Sexual exploitation of girls and women is the most common form of trafficking worldwide.
Back in April, Collective Shout made a submission to the federal inquiry into establishing a Modern Slavery Act in Australia. Following the UK Parliament’s establishment of a Modern Slavery Act in 2015, a Joint Standing Committee was tasked with investigating whether Australia could adopt a comparable Act.
Photo: 2016 Trafficking in Persons Report US
The Committee has just released an interim report on their findings.
Collective Shout welcomes this interim report, and its findings that the Australia Government should implement a Modern Slavery Act in Australia, introduce mandatory supply chain reporting for businesses, and install an Independent Anti-Slavery Commissioner.
We remain concerned, however, that the inquiry did not directly include sexual exploitation in its term of reference, and continues to evade the issue as it releases its findings. According to the interim report, the Committee’s final recommendations (to be released at a later date) will include discussions of:
‘prevention measures, support for victims, improvements to Australia’s visa regime and prevention of orphanage tourism, as well as other recommended changes to Australian law, policy and practices to combat modern slavery.’
These forthcoming considerations also do not specifically include sexual exploitation. In our submission to the inquiry, Collective Shout stressed that the trafficking in women for sexual services must to be kept front and centre in the Committee’s considerations if Australia is to pose a successful challenge to combatting modern slavery. This is because the trafficking of women and girls for the purposes of sexual exploitation is the most common form of trafficking worldwide.
In recent years, the Australia Government has steadily backed away from tackling the growing problem of sex trafficking. In 2012, they announced a focus on trafficking occurring ‘outside the sex industry’, and in 2013 they removed sexual exploitation as a special case of trafficking in federal anti-trafficking legislation. These moves are alarming, given that prostitution thrives in Australia because states take either a legalisation approach (like Victoria), or a decriminalisation approach (like NSW). Both legal models create a social climate where the buying of women for sex is normalised. The prostitution industry perpetuates the idea that women and girls can be bought and sold, and entrenches cultural ideas that normalise violence against women. Australia provides a growing market for the sexual services of women and girls, and subsequently remains a regional hub for victims of trafficking. As the Australian Federal Police note, we do not even have accurate figures on the scale of the problem due to issues with under-reporting.
Collective Shout fears that once again the important issue of the trafficking for sexual services will be subsumed in this current inquiry under the catch all phrase of ‘modern slavery’. While issues such as forced labour and wage exploitation also need to be tackled, this should not be done at the expense of ignoring the specific vulnerabilities of women and girls at risk of sexual exploitation.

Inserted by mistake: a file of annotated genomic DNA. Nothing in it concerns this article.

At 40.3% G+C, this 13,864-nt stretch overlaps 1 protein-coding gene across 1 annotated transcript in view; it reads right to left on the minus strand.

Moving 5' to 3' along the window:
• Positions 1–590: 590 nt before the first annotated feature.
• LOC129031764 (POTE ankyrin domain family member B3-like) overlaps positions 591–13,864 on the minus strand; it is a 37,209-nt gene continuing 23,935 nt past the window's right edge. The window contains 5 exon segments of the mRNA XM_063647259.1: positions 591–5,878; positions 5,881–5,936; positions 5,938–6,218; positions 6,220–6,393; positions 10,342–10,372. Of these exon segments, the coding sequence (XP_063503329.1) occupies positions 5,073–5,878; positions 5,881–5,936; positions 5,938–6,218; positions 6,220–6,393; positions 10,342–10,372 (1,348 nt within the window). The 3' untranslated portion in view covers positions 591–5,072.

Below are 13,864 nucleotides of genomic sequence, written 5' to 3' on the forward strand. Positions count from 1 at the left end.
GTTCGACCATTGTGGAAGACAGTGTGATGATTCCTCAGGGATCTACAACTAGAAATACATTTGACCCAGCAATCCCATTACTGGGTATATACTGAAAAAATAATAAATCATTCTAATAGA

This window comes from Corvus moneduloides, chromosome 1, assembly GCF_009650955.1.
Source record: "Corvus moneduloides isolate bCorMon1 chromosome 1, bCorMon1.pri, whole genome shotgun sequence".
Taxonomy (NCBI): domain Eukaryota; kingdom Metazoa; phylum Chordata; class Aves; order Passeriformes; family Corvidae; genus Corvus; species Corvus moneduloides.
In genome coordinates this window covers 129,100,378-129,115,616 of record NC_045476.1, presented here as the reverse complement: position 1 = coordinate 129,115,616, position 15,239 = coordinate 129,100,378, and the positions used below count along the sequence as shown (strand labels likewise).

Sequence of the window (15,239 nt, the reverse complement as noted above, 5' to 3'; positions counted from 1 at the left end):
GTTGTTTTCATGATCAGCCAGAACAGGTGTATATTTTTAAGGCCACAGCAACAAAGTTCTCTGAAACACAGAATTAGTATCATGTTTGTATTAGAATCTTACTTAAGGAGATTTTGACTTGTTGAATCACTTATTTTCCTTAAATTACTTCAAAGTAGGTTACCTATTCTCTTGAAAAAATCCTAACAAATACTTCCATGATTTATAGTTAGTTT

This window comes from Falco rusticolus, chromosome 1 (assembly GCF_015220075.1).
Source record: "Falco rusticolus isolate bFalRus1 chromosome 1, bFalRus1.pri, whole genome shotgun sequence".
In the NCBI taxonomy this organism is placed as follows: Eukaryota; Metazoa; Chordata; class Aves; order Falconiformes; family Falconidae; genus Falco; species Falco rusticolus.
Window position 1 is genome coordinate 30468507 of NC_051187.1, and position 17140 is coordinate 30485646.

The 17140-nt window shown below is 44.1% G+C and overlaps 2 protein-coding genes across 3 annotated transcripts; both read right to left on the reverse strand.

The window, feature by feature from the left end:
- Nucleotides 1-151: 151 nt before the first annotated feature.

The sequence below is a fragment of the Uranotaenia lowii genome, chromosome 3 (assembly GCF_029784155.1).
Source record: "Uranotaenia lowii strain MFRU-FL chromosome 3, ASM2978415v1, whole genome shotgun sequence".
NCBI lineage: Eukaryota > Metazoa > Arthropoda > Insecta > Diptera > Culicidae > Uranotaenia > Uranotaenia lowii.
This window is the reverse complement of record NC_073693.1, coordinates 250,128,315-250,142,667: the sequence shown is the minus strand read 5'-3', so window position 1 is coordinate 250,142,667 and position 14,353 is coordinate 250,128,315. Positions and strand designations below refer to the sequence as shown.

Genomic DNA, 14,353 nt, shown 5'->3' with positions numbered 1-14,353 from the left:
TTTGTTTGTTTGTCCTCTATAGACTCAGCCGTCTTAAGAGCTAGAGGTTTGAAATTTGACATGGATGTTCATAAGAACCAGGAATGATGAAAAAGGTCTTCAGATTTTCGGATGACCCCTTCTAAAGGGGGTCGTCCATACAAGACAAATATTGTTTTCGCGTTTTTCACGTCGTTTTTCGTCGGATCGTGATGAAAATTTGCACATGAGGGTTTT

In our submission, Collective Shout also advocated that the Committee should include cybersex trafficking and the online sexual exploitation of children in their understanding of the scope of modern slavery in Australia, and take action accordingly
Digital technologies have expanded men’s access to the sex industry across national borders, through the promotion of businesses such as sex tourism resorts, mail order bride agencies and webcamming portals. Most computers, laptops and personal phones now come equipped with webcams and cameras, increasing the potential for girls to be targeted by men who can share sexualised images and videos through global paedophilia networks. This kind of abuse commonly takes the form of abusers watching a live sex show facilitated by webcams, broadcast through platforms like Skype.
Young girls are highly vulnerable to this form of modern slavery, because abusers actively target them via digital technologies for sexual services. Australian girls are subjected to increasing pressure to be sexual at younger ages, and it is difficult for them to reject these values. This can have grave social consequences, as Emma Rush, lead author of the Australia Institute’s Corporate Paedophilia report highlights:
‘There is substantial evidence that sexualisation harms children: it promotes body image concerns, eating disorders, and gender stereotyping. Premature sexualisation also erases the line between who is and is not sexually mature, and as such, may increase the risk of child sexual abuse by undermining the important social norms that children are sexually unavailable.’
Without demand for access to the bodies of women and girls, sex trafficking and cybersex trafficking could not exist.
To help us encourage the Australian Government to specifically consider the dangers of sexual exploitation in any forthcoming Modern Slavery Act, join Collective Shout today.
About the author: Jessica Megarry is a PhD Candidate in the Social and Political Sciences at the University of Melbourne. Her research interests include feminist theory, new media, social movements and violence against women.